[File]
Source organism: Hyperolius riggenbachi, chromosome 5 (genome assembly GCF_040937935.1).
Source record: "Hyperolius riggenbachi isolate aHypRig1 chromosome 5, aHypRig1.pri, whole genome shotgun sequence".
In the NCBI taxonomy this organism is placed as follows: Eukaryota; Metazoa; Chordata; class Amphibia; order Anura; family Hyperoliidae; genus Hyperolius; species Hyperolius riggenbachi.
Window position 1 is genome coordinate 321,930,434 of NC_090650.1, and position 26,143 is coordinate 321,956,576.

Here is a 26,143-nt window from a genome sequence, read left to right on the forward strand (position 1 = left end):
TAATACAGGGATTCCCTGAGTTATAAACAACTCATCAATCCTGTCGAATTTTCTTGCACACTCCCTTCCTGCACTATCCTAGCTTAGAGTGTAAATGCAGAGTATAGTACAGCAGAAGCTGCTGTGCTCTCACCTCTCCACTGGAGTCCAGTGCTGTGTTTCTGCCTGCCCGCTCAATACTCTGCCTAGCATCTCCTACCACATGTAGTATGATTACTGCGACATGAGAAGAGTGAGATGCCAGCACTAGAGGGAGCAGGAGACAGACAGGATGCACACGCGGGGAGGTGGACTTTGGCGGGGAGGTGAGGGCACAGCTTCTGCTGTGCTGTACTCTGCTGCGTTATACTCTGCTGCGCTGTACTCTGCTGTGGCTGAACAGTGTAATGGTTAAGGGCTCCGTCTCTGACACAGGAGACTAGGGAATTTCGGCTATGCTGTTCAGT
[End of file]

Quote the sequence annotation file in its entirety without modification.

Source organism: Hyperolius riggenbachi, chromosome 5 (genome assembly GCF_040937935.1).
Source record: "Hyperolius riggenbachi isolate aHypRig1 chromosome 5, aHypRig1.pri, whole genome shotgun sequence".
In the NCBI taxonomy this organism is placed as follows: Eukaryota; Metazoa; Chordata; class Amphibia; order Anura; family Hyperoliidae; genus Hyperolius; species Hyperolius riggenbachi.
Window position 1 is genome coordinate 321,930,434 of NC_090650.1, and position 26,143 is coordinate 321,956,576.

Here is a 26,143-nt window from a genome sequence, read left to right on the forward strand (position 1 = left end):
TAATACAGGGATTCCCTGAGTTATAAACAACTCATCAATCCTGTCGAATTTTCTTGCACACTCCCTTCCTGCACTATCCTAGCTTAGAGTGTAAATGCAGAGTATAGTACAGCAGAAGCTGCTGTGCTCTCACCTCTCCACTGGAGTCCAGTGCTGTGTTTCTGCCTGCCCGCTCAATACTCTGCCTAGCATCTCCTACCACATGTAGTATGATTACTGCGACATGAGAAGAGTGAGATGCCAGCACTAGAGGGAGCAGGAGACAGACAGGATGCACACGCGGGGAGGTGGACTTTGGCGGGGAGGTGAGGGCACAGCTTCTGCTGTGCTGTACTCTGCTGCGTTATACTCTGCTGCGCTGTACTCTGCTGTGGCTGAACAGTGTAATGGTTAAGGGCTCCGTCTCTGACACAGGAGACTAGGGAATTTCGGCTATGCTGTTCAGT